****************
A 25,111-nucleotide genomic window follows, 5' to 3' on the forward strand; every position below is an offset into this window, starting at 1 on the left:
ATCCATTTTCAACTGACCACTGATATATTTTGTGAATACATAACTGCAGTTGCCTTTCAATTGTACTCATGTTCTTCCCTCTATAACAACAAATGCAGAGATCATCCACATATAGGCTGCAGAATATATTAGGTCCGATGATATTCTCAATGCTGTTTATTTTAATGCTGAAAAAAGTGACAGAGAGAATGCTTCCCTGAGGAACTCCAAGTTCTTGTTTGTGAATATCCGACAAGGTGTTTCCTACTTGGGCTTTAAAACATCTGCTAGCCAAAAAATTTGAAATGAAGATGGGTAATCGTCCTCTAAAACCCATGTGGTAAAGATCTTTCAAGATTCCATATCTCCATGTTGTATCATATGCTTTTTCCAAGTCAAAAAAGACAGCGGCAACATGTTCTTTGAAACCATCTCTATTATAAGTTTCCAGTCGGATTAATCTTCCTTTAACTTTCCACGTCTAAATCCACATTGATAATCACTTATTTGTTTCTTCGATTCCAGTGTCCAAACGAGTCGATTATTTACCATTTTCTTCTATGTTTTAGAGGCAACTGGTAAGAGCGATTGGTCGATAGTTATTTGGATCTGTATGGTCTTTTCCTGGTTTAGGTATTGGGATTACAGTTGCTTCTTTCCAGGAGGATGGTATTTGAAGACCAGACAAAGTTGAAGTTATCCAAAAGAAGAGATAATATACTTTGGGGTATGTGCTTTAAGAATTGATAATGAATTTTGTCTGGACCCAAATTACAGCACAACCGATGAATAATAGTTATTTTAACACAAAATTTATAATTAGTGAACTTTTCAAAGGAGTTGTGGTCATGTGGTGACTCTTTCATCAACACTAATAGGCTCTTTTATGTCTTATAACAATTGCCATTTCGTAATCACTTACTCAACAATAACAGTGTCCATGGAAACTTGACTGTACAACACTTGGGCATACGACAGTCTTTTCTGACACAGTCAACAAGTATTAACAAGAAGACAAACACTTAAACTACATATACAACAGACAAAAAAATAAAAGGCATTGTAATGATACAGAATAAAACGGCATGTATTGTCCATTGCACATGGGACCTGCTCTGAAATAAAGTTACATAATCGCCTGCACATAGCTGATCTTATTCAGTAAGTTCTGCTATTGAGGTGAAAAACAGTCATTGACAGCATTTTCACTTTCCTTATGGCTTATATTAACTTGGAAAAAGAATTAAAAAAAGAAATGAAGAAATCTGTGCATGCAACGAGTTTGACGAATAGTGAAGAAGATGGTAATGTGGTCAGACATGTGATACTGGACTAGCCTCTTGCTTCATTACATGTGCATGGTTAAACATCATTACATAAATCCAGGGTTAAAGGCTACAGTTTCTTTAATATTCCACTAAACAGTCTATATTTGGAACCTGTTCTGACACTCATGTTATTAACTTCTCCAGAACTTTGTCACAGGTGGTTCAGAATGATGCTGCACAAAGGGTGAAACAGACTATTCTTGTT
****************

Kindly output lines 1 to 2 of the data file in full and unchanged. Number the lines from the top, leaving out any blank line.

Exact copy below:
A 25,111-nucleotide genomic window follows, 5' to 3' on the forward strand; every position below is an offset into this window, starting at 1 on the left:
ATCCATTTTCAACTGACCACTGATATATTTTGTGAATACATAACTGCAGTTGCCTTTCAATTGTACTCATGTTCTTCCCTCTATAACAACAAATGCAGAGATCATCCACATATAGGCTGCAGAATATATTAGGTCCGATGATATTCTCAATGCTGTTTATTTTAATGCTGAAAAAAGTGACAGAGAGAATGCTTCCCTGAGGAACTCCAAGTTCTTGTTTGTGAATATCCGACAAGGTGTTTCCTACTTGGGCTTTAAAACATCTGCTAGCCAAAAAATTTGAAATGAAGATGGGTAATCGTCCTCTAAAACCCATGTGGTAAAGATCTTTCAAGATTCCATATCTCCATGTTGTATCATATGCTTTTTCCAAGTCAAAAAAGACAGCGGCAACATGTTCTTTGAAACCATCTCTATTATAAGTTTCCAGTCGGATTAATCTTCCTTTAACTTTCCACGTCTAAATCCACATTGATAATCACTTATTTGTTTCTTCGATTCCAGTGTCCAAACGAGTCGATTATTTACCATTTTCTTCTATGTTTTAGAGGCAACTGGTAAGAGCGATTGGTCGATAGTTATTTGGATCTGTATGGTCTTTTCCTGGTTTAGGTATTGGGATTACAGTTGCTTCTTTCCAGGAGGATGGTATTTGAAGACCAGACAAAGTTGAAGTTATCCAAAAGAAGAGATAATATACTTTGGGGTATGTGCTTTAAGAATTGATAATGAATTTTGTCTGGACCCAAATTACAGCACAACCGATGAATAATAGTTATTTTAACACAAAATTTATAATTAGTGAACTTTTCAAAGGAGTTGTGGTCATGTGGTGACTCTTTCATCAACACTAATAGGCTCTTTTATGTCTTATAACAATTGCCATTTCGTAATCACTTACTCAACAATAACAGTGTCCATGGAAACTTGACTGTACAACACTTGGGCATACGACAGTCTTTTCTGACACAGTCAACAAGTATTAACAAGAAGACAAACACTTAAACTACATATACAACAGACAAAAAAATAAAAGGCATTGTAATGATACAGAATAAAACGGCATGTATTGTCCATTGCACATGGGACCTGCTCTGAAATAAAGTTACATAATCGCCTGCACATAGCTGATCTTATTCAGTAAGTTCTGCTATTGAGGTGAAAAACAGTCATTGACAGCATTTTCACTTTCCTTATGGCTTATATTAACTTGGAAAAAGAATTAAAAAAAGAAATGAAGAAATCTGTGCATGCAACGAGTTTGACGAATAGTGAAGAAGATGGTAATGTGGTCAGACATGTGATACTGGACTAGCCTCTTGCTTCATTACATGTGCATGGTTAAACATCATTACATAAATCCAGGGTTAAAGGCTACAGTTTCTTTAATATTCCACTAAACAGTCTATATTTGGAACCTGTTCTGACACTCATGTTATTAACTTCTCCAGAACTTTGTCACAGGTGGTTCAGAATGATGCTGCACAAAGGGTGAAACAGACTATTCTTGTT